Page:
Interesting to note from these debates the common threads of 1) Anti-intensification, 2) Need to improve transit, 3) Need to improve traffic, 4) Need to improve infrastructure, and 5) Need to put an end to 4%+ tax increases year after year. All good stuff indeed.

    However…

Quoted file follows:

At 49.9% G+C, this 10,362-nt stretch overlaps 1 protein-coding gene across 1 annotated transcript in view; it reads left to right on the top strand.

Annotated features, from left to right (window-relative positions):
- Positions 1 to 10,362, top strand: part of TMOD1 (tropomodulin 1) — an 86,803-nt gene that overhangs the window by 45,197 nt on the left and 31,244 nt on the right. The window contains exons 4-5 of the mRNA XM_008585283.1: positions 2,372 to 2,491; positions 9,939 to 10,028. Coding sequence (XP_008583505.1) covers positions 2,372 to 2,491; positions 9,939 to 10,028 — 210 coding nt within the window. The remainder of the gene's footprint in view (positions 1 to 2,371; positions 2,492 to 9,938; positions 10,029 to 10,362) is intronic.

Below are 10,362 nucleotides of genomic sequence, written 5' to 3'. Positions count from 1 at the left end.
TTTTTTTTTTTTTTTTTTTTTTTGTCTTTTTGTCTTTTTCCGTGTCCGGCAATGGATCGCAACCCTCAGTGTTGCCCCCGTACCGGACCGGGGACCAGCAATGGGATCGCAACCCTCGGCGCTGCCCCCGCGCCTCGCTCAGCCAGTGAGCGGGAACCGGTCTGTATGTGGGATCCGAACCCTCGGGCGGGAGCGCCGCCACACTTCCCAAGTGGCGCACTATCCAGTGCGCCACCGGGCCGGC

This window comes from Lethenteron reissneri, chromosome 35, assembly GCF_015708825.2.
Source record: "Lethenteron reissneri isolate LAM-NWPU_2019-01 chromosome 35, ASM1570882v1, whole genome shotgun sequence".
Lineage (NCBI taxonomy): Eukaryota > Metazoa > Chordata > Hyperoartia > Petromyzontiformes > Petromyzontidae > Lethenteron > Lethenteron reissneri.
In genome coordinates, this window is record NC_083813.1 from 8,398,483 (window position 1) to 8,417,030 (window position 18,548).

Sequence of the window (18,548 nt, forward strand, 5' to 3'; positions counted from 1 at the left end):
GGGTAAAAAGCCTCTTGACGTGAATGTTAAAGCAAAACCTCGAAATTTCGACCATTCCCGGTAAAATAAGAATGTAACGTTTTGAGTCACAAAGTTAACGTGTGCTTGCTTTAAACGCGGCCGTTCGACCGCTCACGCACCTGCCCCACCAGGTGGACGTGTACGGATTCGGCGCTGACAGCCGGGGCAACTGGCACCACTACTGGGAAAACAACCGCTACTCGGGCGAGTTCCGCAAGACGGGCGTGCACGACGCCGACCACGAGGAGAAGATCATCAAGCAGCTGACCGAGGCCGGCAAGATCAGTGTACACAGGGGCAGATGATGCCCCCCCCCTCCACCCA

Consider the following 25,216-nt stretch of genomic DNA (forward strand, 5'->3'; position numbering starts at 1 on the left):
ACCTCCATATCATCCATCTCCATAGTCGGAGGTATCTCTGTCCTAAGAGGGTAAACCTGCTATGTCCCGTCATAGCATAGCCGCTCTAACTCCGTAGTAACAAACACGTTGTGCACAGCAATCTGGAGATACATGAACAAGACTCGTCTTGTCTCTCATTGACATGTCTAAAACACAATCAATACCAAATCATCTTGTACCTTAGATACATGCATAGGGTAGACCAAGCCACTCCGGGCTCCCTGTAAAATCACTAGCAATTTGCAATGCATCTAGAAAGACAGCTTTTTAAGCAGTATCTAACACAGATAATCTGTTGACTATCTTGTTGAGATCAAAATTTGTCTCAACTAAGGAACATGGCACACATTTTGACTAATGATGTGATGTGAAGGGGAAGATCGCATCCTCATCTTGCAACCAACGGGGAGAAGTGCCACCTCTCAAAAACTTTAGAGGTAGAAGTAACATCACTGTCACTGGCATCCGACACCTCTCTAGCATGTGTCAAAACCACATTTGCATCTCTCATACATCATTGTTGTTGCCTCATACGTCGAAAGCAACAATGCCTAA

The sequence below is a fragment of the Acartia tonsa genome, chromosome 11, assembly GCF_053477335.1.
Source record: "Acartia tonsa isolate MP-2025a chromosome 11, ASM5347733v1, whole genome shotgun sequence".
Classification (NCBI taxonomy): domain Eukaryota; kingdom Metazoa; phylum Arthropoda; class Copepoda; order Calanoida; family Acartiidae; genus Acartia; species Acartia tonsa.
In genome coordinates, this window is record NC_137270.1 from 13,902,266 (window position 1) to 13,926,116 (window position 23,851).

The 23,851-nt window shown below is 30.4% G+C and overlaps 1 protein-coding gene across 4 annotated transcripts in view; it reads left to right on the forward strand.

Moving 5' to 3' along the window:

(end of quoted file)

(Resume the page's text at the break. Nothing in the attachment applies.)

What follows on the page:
The anti-intensification cloud currently hanging over Burlington will significantly reduce the amount of money our city brings in. Developers go where things are happening, and right now it is no secret that Burlington is a challenge. No businesses are knocking down our door trying to relocate here. Commercial units struggle to pay the rent. Our “Prosperity Corridor” is filled with vacancy signs. Residential seems to be the only market that remains in high demand. Everyone has an opinion on residential development, but one thing that is indisputable is that it represents millions of dollars of revenue that our city desperately needs that the candidates are suggesting we wave goodbye to. The city makes far more money on a 26 storey tower than it ever could on a 4 storey building. But we as a city have clearly made our choice, we don’t want 26 storey towers popping up everywhere. We want to fix what we already have before worsening our existing problems. That’s all fine and dandy, to a point.